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Environment

USF Professor Hitches a Ride Into the Eye of Hurricane Sandy

Hurricane Sandy is now directly east of the Tampa Bay area, and is drifting north in the Atlantic off Florida's east coast. Forecasters from the National Hurricane Center say it's diminished slightly, with maximum sustained winds of 75 miles per hour. The storm caused 40 deaths in the Carribbean and is expected to nail the northeastern U.S., creating a devastating winter storm.

One University of South Florida professor got a first-hand look at the eye of Hurricane Sandy, and says she got quite a ride. 

After eight hours in the sky, USF professor and meteorologist Jennifer Collins is back on terra firma.  She and a team of "hurricane hunters" made five passes through the storm to collect data on Sandy's strength and path.  She says that as of yesterday, the storm had not intensified as much as models had predicted.  But she also cautions that this could change as the storm moves up the east coast.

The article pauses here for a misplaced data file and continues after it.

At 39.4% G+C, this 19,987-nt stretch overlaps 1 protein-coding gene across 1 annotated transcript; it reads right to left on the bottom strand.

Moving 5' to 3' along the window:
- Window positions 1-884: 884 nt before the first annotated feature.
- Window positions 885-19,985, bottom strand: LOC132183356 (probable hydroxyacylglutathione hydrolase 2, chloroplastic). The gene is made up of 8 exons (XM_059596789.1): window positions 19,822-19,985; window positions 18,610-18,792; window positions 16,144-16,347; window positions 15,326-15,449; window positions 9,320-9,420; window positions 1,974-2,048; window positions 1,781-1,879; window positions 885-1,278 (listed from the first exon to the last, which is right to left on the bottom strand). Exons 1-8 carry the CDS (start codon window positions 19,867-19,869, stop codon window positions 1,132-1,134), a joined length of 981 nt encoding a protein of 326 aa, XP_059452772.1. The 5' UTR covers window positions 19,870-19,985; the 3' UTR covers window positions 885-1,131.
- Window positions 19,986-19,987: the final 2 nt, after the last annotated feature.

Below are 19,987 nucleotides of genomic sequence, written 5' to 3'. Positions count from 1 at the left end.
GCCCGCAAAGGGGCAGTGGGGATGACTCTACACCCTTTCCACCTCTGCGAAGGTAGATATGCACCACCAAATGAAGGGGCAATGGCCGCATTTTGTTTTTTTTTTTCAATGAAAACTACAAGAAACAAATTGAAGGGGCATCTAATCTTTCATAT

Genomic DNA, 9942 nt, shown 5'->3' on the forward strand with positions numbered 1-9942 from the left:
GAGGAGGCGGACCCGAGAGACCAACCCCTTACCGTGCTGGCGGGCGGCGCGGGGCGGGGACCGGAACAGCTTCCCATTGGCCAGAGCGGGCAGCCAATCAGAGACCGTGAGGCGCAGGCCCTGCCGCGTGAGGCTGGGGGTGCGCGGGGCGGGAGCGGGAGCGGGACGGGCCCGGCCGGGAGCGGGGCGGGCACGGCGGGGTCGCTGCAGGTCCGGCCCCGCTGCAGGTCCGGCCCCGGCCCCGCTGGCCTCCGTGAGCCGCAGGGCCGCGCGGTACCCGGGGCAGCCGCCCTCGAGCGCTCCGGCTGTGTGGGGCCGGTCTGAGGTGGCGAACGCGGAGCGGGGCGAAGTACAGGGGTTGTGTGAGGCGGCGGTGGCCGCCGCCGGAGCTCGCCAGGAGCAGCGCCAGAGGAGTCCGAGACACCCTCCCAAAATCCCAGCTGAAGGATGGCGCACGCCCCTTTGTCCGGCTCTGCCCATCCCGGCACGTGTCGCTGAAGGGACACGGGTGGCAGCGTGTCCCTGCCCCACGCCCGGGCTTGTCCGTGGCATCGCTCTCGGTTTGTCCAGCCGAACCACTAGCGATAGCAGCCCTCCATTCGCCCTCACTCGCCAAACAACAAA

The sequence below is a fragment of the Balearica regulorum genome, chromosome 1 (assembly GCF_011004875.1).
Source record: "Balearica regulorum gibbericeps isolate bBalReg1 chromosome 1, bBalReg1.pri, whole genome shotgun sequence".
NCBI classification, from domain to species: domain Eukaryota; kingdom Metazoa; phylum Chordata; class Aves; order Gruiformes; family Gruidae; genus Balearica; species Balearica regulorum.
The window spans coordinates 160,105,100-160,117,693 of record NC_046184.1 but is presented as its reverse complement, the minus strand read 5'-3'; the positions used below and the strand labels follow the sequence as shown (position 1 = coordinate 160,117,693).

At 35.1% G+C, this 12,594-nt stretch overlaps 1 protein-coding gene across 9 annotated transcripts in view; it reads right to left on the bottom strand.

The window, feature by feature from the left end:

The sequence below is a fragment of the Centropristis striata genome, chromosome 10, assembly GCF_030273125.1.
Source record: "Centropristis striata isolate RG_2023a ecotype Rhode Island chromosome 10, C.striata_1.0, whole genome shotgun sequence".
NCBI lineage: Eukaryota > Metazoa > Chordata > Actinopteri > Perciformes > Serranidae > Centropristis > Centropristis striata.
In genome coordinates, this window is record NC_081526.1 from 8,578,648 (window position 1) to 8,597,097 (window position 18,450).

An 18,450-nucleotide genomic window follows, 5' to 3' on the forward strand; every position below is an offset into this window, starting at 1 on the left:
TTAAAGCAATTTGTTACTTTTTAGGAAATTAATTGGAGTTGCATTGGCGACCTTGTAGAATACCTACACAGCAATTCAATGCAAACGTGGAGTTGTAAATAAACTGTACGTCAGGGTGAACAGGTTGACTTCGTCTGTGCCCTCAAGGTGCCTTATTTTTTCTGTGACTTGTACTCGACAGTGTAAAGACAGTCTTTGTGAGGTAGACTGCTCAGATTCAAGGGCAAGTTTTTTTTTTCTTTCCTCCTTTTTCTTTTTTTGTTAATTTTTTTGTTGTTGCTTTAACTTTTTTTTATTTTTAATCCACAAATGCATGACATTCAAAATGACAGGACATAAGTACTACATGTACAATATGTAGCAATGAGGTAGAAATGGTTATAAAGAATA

This was Collins' first time flying through a hurricane.  She says that passing through the eye wall was the most exciting part of the flight.        

"I can kind of equate it to when you’re on one of those old fashioned roller coasters," she says. "Not the part where you have the sharp turns, but the kind of wooden bumpiness – that’s what it feels like.”  

Collins will use the data for a research project documenting the weather history of Tampa Bay.